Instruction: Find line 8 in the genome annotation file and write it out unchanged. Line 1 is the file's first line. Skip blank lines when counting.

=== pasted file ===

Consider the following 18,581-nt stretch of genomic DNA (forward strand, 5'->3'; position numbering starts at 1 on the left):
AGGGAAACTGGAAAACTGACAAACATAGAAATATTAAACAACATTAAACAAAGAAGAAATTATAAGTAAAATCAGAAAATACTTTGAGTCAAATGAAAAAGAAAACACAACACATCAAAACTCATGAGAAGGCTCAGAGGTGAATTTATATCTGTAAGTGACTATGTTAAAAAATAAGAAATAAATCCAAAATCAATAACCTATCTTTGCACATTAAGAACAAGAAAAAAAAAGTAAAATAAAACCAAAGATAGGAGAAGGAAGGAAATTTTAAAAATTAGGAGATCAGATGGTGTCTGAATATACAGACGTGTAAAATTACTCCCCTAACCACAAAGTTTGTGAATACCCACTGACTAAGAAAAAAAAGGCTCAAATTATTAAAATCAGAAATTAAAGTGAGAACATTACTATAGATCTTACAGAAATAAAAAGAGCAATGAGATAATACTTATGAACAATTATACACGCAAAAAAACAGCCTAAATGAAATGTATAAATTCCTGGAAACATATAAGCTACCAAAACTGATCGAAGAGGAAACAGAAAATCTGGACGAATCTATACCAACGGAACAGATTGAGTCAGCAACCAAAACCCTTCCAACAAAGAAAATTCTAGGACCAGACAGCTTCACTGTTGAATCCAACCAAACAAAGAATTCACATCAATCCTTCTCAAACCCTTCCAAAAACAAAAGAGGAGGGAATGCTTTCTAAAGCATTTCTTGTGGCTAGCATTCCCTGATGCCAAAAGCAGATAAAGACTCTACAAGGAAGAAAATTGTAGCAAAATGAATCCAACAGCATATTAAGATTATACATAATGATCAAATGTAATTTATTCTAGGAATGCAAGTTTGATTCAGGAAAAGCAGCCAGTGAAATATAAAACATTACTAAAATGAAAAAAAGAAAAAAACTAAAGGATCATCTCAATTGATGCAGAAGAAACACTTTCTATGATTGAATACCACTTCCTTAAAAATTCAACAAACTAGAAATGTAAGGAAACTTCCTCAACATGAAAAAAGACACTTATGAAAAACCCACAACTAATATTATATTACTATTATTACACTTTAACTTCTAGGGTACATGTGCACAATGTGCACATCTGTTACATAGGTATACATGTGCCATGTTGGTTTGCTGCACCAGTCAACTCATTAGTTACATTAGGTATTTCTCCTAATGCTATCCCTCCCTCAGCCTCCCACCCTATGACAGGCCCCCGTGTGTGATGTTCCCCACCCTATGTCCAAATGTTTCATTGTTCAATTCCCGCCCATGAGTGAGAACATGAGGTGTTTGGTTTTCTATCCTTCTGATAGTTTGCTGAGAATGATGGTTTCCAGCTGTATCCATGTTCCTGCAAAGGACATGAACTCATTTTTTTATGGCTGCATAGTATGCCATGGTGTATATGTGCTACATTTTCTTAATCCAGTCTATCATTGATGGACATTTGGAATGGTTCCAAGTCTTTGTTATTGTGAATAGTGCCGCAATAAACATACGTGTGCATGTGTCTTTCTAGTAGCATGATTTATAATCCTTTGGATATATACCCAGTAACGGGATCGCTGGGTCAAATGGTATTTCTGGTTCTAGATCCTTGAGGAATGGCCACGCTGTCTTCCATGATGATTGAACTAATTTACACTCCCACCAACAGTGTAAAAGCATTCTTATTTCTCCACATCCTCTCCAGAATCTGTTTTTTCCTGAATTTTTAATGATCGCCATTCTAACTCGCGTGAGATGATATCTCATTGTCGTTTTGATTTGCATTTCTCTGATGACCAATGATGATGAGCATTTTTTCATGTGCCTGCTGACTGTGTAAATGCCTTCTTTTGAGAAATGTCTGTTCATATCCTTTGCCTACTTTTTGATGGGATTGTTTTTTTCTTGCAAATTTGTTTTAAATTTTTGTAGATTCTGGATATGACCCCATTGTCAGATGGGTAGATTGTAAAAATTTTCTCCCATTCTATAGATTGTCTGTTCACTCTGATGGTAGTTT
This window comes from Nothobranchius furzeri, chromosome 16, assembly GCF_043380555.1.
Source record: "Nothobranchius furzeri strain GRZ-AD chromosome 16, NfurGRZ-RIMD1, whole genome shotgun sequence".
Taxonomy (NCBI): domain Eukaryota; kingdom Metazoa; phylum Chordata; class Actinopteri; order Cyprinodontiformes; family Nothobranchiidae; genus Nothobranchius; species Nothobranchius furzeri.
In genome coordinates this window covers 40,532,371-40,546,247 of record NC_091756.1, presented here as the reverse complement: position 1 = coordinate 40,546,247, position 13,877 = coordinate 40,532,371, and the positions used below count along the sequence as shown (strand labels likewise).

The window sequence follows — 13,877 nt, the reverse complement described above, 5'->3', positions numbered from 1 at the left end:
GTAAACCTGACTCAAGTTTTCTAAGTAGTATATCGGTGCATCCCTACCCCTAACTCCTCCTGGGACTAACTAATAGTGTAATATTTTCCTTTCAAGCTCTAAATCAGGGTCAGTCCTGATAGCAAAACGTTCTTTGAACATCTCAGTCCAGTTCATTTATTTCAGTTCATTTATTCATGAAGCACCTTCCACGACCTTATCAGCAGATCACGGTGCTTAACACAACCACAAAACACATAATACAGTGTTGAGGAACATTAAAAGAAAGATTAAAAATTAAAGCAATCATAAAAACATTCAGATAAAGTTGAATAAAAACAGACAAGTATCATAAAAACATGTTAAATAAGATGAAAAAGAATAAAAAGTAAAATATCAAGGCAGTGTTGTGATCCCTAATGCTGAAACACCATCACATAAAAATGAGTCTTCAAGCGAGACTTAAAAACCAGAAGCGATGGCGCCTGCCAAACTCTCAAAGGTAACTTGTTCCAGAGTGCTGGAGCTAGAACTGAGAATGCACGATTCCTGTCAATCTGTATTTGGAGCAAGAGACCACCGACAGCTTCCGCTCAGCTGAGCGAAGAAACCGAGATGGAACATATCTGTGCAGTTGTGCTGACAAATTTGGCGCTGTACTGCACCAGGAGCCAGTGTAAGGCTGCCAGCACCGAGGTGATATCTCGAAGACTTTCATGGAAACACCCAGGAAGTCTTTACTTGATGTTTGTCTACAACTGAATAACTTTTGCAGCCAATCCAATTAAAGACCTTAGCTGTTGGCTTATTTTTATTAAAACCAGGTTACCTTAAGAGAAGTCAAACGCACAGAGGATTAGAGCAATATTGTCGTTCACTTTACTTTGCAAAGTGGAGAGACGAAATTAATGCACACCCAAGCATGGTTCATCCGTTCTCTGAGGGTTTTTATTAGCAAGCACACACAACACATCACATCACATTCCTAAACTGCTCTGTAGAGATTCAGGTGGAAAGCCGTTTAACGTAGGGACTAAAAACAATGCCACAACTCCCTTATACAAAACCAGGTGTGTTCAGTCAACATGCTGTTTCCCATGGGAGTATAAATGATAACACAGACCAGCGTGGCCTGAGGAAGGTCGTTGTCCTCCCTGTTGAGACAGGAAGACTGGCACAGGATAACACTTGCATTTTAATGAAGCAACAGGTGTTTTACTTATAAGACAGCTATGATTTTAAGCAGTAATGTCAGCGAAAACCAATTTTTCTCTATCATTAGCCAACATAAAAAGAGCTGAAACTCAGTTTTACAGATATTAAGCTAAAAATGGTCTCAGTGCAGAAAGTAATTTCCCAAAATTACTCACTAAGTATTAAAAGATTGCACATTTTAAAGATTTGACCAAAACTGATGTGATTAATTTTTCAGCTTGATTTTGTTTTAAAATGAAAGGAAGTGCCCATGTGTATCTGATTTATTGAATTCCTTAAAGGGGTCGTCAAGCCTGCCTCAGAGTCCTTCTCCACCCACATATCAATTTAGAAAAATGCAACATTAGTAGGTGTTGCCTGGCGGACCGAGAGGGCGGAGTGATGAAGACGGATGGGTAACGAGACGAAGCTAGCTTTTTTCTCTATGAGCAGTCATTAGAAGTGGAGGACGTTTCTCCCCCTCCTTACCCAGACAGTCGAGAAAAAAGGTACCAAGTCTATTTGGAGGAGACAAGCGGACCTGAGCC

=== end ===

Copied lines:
GTAAACCTGACTCAAGTTTTCTAAGTAGTATATCGGTGCATCCCTACCCCTAACTCCTCCTGGGACTAACTAATAGTGTAATATTTTCCTTTCAAGCTCTAAATCAGGGTCAGTCCTGATAGCAAAACGTTCTTTGAACATCTCAGTCCAGTTCATTTATTTCAGTTCATTTATTCATGAAGCACCTTCCACGACCTTATCAGCAGATCACGGTGCTTAACACAACCACAAAACACATAATACAGTGTTGAGGAACATTAAAAGAAAGATTAAAAATTAAAGCAATCATAAAAACATTCAGATAAAGTTGAATAAAAACAGACAAGTATCATAAAAACATGTTAAATAAGATGAAAAAGAATAAAAAGTAAAATATCAAGGCAGTGTTGTGATCCCTAATGCTGAAACACCATCACATAAAAATGAGTCTTCAAGCGAGACTTAAAAACCAGAAGCGATGGCGCCTGCCAAACTCTCAAAGGTAACTTGTTCCAGAGTGCTGGAGCTAGAACTGAGAATGCACGATTCCTGTCAATCTGTATTTGGAGCAAGAGACCACCGACAGCTTCCGCTCAGCTGAGCGAAGAAACCGAGATGGAACATATCTGTGCAGTTGTGCTGACAAATTTGGCGCTGTACTGCACCAGGAGCCAGTGTAAGGCTGCCAGCACCGAGGTGATATCTCGAAGACTTTCATGGAAACACCCAGGAAGTCTTTACTTGATGTTTGTCTACAACTGAATAACTTTTGCAGCCAATCCAATTAAAGACCTTAGCTGTTGGCTTATTTTTATTAAAACCAGGTTACCTTAAGAGAAGTCAAACGCACAGAGGATTAGAGCAATATTGTCGTTCACTTTACTTTGCAAAGTGGAGAGACGAAATTAATGCACACCCAAGCATGGTTCATCCGTTCTCTGAGGGTTTTTATTAGCAAGCACACACAACACATCACATCACATTCCTAAACTGCTCTGTAGAGATTCAGGTGGAAAGCCGTTTAACGTAGGGACTAAAAACAATGCCACAACTCCCTTATACAAAACCAGGTGTGTTCAGTCAACATGCTGTTTCCCATGGGAGTATAAATGATAACACAGACCAGCGTGGCCTGAGGAAGGTCGTTGTCCTCCCTGTTGAGACAGGAAGACTGGCACAGGATAACACTTGCATTTTAATGAAGCAACAGGTGTTTTACTTATAAGACAGCTATGATTTTAAGCAGTAATGTCAGCGAAAACCAATTTTTCTCTATCATTAGCCAACATAAAAAGAGCTGAAACTCAGTTTTACAGATATTAAGCTAAAAATGGTCTCAGTGCAGAAAGTAATTTCCCAAAATTACTCACTAAGTATTAAAAGATTGCACATTTTAAAGATTTGACCAAAACTGATGTGATTAATTTTTCAGCTTGATTTTGTTTTAAAATGAAAGGAAGTGCCCATGTGTATCTGATTTATTGAATTCCTTAAAGGGGTCGTCAAGCCTGCCTCAGAGTCCTTCTCCACCCACATATCAATTTAGAAAAATGCAACATTAGTAGGTGTTGCCTGGCGGACCGAGAGGGCGGAGTGATGAAGACGGATGGGTAACGAGACGAAGCTAGCTTTTTTCTCTATGAGCAGTCATTAGAAGTGGAGGACGTTTCTCCCCCTCCTTACCCAGACAGTCGAGAAAAAAGGTACCAAGTCTATTTGGAGGAGACAAGCGGACCTGAGCC